Wednesday, March 20, 2013
Back from Honduras, Honduras News, Yoani Sanchez in Washington, Oswaldo Paya, Haiti, Pope Francis, Peace Corps Budget
Hello everybody, made it back from Honduras in one piece, but will take a little while to write up my report and post photos. The immediate priority is the upcoming annual conference of Amnesty International USA being held in the DC area March 22-24. Also visitors from Kenya, 2 GAO fellows, expected next week on my 75th birthday.
A not very flattering picture of Honduras, “Central America: Out of Control,” appears in the March 9-15, 2013 issue of The Economist.
Here is another recent long article, with photos:
Honduras police accused of death squad killings
By ALBERTO ARCE
Associated Press, March 17, 2013
On March 19, 2013, I was fortunate to be in the audience when Yoani Sanchez and another Cuban independent blogger spoke at the CATO Institute in Washington, DC. (See photo above.) Yoani’s interpreter, who has been traveling with her, is Dr. Ted Henken, a New York-area professor who has been declared persona non grata by the Cuban government. Yoani, a small slender woman with long dark hair, declared that a system based on conflict and war does not yield easily to the spoken word. But the strategies of repression used by the Cuban government are becoming less and less effective. Even though internet access is blocked, the more Cubans who follow tweets and blogs, albeit via flash-drives and CDs passed hand-to-hand, the greater the protective shield. She never expected to be famous, but it helps protect her and her message. But, she said, Cuba won’t become democratic just through technology. In Mexico and Brazil, Castro-assembled mobs, similar to the government mobs that have attacked her in Cuba, greeted Yoani, but none in the U.S. so far. She said she is somewhat fearful of returning to Cuba to her son and husband, but hopes the publicity generated by her trip will help. She opposes the U.S. embargo as an excuse for government repression. She hopes to start an on-line newspaper in Cuba that eventually will be able to be printed and distributed.
On March 12, Rosa Maria Paya, daughter of the late Cuban democracy activist Oswaldo Paya, killed in a suspicious car crash last year, testified before the UN Human Rights Council. Her testimony was interrupted numerous times, first by the Cuban delegate calling her a “mercenary,” then, in lockstep, by the Chinese, Nicaraguan, Russian, Pakistani, and Belarusian delegates. She recounted how the Spanish driver of the car in which her father died said it was deliberately rammed from behind. The Cuba delegate’s rebuttal was boilerplate name-calling and politic-speak: “Both Rosa Maria Paya and Regis Iglesias — speaking on behalf of another phony NGO — are vulgar agents, paid, educated and trained by the US government in order to bring about a regime change in Cuba. They both work for those who are in favor of the blockade and aggression against their own people.”
On the same subject: Obama administration should urge a probe of Oswaldo Payá death, Washington Post, Editorial Board, Wednesday, March 13, 20013.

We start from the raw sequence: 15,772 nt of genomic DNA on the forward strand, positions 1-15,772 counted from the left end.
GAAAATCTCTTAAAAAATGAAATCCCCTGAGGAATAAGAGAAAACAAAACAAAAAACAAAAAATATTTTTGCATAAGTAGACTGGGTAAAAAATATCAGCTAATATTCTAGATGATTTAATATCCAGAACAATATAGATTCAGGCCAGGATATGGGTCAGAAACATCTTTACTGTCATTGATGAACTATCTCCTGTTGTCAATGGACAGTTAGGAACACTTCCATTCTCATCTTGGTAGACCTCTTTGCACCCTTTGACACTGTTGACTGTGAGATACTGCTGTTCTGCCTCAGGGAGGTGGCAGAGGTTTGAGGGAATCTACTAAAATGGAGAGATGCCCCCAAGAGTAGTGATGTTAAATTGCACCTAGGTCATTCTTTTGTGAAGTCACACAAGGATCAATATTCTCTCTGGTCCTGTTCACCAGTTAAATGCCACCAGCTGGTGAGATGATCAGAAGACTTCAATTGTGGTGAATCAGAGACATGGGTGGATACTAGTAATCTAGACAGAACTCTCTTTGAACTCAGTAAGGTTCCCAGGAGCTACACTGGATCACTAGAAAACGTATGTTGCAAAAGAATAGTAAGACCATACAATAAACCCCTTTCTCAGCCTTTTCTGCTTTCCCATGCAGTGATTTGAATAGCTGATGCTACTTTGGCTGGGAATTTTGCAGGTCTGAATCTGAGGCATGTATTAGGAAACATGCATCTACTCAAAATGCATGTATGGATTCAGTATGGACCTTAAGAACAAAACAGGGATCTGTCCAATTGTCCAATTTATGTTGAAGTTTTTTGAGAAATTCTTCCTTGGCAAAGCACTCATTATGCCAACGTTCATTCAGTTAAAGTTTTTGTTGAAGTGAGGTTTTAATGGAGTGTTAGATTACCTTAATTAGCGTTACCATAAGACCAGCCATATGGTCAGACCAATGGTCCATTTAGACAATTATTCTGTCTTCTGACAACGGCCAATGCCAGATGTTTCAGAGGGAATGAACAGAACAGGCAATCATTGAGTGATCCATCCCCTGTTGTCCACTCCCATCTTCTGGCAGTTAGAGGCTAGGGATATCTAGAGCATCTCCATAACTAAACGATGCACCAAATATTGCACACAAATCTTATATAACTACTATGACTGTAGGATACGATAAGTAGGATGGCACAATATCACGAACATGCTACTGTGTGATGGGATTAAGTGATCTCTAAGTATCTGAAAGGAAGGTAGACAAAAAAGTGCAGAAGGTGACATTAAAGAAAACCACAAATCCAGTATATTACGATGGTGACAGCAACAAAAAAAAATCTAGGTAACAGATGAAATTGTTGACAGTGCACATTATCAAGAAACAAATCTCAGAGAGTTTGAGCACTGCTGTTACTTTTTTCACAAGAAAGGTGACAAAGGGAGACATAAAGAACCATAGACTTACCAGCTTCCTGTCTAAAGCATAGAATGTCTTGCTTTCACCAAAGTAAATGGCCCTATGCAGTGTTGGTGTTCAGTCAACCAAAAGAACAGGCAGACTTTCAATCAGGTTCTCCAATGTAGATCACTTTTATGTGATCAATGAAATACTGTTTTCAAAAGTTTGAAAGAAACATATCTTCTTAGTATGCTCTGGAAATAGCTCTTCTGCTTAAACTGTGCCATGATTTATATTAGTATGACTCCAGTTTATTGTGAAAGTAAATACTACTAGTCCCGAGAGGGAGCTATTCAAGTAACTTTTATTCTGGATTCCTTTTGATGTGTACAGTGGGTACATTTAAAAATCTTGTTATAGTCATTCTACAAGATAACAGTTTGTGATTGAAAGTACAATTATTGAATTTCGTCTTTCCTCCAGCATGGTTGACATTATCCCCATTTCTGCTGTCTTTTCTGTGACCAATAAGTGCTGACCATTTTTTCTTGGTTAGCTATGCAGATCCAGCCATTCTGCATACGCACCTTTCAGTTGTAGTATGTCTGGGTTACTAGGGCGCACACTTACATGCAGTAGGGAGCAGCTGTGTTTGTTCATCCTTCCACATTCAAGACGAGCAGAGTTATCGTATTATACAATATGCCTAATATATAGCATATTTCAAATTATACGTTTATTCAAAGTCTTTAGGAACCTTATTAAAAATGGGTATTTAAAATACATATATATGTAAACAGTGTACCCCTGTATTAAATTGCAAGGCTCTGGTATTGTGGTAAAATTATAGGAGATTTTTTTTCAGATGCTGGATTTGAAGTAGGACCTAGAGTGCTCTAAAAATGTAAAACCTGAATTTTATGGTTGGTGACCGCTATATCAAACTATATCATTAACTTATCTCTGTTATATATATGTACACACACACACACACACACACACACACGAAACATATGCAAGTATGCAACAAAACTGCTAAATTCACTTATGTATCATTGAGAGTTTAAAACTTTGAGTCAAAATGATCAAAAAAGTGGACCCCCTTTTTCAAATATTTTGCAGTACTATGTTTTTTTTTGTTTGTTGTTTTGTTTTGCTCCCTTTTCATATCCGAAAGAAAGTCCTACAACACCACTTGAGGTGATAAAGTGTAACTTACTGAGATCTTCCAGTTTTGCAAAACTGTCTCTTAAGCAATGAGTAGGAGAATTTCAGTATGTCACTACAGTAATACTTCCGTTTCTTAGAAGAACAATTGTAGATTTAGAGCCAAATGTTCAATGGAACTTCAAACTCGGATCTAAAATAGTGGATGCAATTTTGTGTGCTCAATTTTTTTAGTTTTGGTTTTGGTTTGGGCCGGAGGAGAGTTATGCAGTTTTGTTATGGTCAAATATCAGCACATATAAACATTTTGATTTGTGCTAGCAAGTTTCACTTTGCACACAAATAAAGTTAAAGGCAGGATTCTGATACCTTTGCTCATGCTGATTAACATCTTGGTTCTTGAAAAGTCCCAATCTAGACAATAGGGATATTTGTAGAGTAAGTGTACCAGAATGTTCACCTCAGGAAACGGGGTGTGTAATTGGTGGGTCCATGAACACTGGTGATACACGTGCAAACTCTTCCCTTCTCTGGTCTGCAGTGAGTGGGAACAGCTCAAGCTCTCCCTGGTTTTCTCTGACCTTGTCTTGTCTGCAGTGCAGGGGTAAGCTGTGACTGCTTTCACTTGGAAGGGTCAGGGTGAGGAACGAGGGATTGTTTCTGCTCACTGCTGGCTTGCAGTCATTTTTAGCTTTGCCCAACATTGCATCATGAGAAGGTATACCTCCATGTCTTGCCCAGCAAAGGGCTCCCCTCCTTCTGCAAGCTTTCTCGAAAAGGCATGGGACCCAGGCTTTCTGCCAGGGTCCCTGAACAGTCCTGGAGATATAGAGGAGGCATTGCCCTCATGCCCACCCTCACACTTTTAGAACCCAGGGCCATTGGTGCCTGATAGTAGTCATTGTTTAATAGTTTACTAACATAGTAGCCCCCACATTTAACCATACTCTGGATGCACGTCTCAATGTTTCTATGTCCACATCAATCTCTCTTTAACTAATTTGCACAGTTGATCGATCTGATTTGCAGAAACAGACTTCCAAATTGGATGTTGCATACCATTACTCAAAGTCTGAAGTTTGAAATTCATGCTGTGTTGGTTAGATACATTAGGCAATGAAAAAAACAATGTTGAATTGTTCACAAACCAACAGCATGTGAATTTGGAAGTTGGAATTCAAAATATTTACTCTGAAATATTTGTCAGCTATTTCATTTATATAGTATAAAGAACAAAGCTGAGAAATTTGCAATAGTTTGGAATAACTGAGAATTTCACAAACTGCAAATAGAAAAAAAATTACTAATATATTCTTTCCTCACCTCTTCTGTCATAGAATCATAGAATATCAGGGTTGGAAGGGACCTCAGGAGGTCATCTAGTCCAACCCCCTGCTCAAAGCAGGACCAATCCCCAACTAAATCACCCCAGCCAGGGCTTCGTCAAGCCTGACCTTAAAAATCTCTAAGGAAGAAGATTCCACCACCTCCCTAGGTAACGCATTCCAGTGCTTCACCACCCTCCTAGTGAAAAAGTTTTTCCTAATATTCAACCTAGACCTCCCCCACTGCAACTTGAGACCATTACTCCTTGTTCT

On March 14, the Los Angeles Times, recommended that Cuba be removed from the US terrorist list, arguing that violations of human rights do not make that nation a terrorist threat.
In Haiti, hearings are being held about human rights violations during the Duvalier dictatorship, but, once again, Duvalier is not attending the hearing. However, his victims continue their testimonies. If you are interested please follow @aicaribbean @haitiausa
I would recommend that readers see The Economist’s balanced comments on newly elected Pope Francis, “The First Southern Pope,” March 9-15, 2013. It’s certainly true that it was high time for a non-European pope and one from the “global south” where the majority of Catholics now live. Little is apparently known about the man, so the jury is still out about how he will act as leader of the world’s largest Christian church, but most signs are favorable so far.
Here’s an item from the Peace Corps Writers’ blog: The Peace Corps will need to reduce the total number of PCVs by approximately 300 Volunteers when the full force of the sequester takes hold. The Volunteers will go first, than the overseas staff, and, of course, no one in D.C. will be laid off. When the hammer of the sequester falls the total number of Peace Corps Volunteers will drop. We all know that regardless of who is in the White House or on the Hill, the Peace Corps is expendable. We are a token agency on the foreign aid front. The budget in 2012 was $375 million. The budget for the agency in 2013 is set at $377,295 million before the cuts begin.
At the moment, we have 8,073 PCVs overseas… We are currently in 76 countries, more or less. The high point for the agency in terms of PCVs overseas was in 1966 when there were 15,556 Volunteers serving… The low mark was 2,940 when the Peace Corps was one-year old. The next lowest was in 1987 when the total was 5,219. That is when Reagan was President.
The sequester and reduction in the Peace Corps budget probably means that the short-term Peace Corps Response program contemplated for Honduras will probably not be approved, unfortunately. However, rumor has it that there will be no cuts in staff and volunteers this fiscal year, ending Sept. 30.